Batman v Superman: Dawn of Justice
by George Wolf
Just how dark do you like your superheroes?
With Batman v Superman: Dawn of Justice, director Zack Snyder battles his own penchant for excess while combining the Marvel formula of assembly with the damaged psyche of Christopher Nolan’s Batman trilogy. And while Snyder is dealing with a few less avengers, his film makes Nolan look downright drunk on human kindness.
Utilizing an ambitious script from Chris Terri (Argo) and David S. Goyer (all three of Nolan’s Batman films), Snyder is not shy with metaphor or message. As spectacular events unfold in Metropolis and Gotham, we’re given an unflinching rumination on how 9/11 has changed us.
Terrorism, paranoia, torture, and toothless media are woven into more standard superhero tenets. This is a battle between God and man, and the film also has plenty of moments worthy of a classic Greek tragedy.
So there’s a lot going on here? Sometimes too much. Ideas are plentiful and often repeated, as are dream sequences and Snyder’s patented wide angle slow-motion set pieces. And really, do we need another ‘young Bruce Wayne watches his parents get shot’ sequence?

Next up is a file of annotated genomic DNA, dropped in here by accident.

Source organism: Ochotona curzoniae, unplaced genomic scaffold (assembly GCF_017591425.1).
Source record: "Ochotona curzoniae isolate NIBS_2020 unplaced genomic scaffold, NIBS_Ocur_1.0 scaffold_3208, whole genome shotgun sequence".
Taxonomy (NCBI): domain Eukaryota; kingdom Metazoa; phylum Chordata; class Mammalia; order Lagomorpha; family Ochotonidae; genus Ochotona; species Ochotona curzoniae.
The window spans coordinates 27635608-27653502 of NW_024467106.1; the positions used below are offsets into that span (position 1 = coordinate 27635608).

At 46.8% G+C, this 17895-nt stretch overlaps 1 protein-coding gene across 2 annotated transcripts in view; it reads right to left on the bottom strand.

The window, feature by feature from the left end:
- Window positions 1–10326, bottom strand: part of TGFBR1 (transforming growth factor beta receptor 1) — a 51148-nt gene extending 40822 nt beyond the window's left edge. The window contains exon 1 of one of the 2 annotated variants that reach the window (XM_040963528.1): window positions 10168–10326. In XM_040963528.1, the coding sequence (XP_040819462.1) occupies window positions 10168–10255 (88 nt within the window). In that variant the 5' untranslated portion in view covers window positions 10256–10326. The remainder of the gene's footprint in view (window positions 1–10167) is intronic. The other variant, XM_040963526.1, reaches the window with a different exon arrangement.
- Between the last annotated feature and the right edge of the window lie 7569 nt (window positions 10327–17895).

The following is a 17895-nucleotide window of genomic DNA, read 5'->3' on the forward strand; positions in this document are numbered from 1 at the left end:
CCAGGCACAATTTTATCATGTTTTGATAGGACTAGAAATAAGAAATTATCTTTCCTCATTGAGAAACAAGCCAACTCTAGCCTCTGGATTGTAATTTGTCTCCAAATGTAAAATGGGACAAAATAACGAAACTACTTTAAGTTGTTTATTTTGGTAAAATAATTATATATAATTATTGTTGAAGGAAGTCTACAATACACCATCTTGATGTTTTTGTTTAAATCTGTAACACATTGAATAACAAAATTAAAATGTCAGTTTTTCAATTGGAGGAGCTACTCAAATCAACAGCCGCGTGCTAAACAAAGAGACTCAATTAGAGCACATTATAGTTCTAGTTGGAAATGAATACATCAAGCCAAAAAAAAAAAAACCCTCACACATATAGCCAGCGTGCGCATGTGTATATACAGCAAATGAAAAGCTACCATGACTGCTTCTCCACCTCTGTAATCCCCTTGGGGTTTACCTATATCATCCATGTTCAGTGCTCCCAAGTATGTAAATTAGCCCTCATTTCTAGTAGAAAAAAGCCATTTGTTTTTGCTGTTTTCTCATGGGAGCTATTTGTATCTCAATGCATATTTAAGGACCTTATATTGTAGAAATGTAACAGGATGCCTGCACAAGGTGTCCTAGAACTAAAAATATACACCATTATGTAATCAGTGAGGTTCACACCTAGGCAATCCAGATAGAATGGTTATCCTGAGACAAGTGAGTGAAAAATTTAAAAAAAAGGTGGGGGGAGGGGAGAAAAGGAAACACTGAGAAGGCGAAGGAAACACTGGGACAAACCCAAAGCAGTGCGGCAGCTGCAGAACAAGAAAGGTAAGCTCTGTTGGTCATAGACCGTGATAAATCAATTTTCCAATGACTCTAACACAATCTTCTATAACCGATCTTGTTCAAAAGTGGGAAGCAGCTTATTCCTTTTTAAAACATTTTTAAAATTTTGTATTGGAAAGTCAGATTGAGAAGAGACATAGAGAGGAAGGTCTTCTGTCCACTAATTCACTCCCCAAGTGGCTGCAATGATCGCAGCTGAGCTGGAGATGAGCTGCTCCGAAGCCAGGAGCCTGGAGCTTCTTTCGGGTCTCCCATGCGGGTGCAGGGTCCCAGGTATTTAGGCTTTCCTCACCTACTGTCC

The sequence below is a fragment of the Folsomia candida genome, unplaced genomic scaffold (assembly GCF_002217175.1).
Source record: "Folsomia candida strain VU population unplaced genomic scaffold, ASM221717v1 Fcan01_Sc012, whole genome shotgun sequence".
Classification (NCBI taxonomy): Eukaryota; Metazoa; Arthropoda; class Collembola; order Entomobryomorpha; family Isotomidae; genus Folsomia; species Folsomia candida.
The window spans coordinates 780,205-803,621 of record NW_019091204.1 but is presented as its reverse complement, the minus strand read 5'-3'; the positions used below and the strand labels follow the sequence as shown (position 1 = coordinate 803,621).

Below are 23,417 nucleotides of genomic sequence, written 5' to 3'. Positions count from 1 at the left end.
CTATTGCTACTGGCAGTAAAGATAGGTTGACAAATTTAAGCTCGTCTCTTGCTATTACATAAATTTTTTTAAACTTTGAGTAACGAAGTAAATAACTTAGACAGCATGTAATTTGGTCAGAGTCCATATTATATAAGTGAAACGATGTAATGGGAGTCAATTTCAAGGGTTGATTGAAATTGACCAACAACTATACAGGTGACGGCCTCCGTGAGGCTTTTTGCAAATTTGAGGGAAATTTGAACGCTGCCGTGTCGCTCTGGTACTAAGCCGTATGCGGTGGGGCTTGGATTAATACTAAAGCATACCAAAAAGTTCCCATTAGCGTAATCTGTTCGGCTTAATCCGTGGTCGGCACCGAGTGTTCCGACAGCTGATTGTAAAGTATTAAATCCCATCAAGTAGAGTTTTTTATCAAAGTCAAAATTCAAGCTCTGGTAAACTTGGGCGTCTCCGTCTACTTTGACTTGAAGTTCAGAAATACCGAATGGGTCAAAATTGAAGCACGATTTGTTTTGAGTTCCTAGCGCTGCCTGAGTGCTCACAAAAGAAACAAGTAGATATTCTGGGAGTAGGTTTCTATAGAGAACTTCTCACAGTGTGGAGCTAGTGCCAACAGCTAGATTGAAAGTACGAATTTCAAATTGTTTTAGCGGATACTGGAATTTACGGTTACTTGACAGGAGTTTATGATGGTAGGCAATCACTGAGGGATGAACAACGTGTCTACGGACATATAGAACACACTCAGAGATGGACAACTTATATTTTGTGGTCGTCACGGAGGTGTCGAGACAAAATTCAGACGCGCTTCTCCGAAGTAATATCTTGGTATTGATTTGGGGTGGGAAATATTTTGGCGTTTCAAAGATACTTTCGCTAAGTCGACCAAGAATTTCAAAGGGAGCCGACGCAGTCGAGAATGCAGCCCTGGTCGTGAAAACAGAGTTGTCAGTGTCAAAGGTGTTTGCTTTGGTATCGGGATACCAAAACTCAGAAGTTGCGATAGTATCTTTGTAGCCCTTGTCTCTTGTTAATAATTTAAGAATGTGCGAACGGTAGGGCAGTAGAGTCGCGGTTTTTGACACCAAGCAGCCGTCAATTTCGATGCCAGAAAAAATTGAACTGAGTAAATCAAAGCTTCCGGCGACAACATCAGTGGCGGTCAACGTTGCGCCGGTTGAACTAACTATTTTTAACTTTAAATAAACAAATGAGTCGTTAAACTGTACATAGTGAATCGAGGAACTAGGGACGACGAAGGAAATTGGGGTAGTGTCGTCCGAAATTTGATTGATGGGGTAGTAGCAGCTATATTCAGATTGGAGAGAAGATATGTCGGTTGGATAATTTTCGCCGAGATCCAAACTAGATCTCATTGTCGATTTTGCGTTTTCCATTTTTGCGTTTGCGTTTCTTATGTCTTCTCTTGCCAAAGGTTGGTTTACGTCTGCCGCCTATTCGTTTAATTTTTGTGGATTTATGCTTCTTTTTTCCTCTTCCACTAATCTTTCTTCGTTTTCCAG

Speaking of Master Wayne…after all the uproar, Ben Affleck makes a fine caped crusader, as the hero’s square-jawed intensity fits perfectly into Affleck’s low-emotion comfort zone. The great Jeremy Irons brings some welcome badassed-ness to the role of Alfred, effortlessly stealing scenes and laying claim to the film’s most surprisingly interesting character.
In the other corner, Henry Cavill continues to impress as Clark Kent/Superman, finding a subtle nuance in the role that makes his ache for humanity ring true. Amy Adams gives us a Lois Lane that is smarter and sexier than ever, and her chemistry with Cavill brings a new depth to the iconic super couple.
To the delight of arch villain Lex Luthor (Jesse Eisenberg, over the top), the Dark Knight and Man of Steel finally come to blows, and it is glorious. In fact, their battle makes the film’s final act feel a bit superfluous, save for the cheer-inducing entrance of the new Wonder Woman (Gal Gadot).
The ironic twist to her slightly-more-appropriate-for-crime-fighting outfit is the instant reminder of just how masculine the entire superhero universe remains. Still, there is enough mystery here to hold out hope that Wonder Woman’s upcoming stand alone film will be one of overdue substance.
After the rubble finally settles, Dawn of Justice is just that, as we get glimpses of the other “meta-humans” that will take their places in the upcoming Justice League franchise. Batman v Superman wanders, but it’s enough of an epic to make following it worthwhile.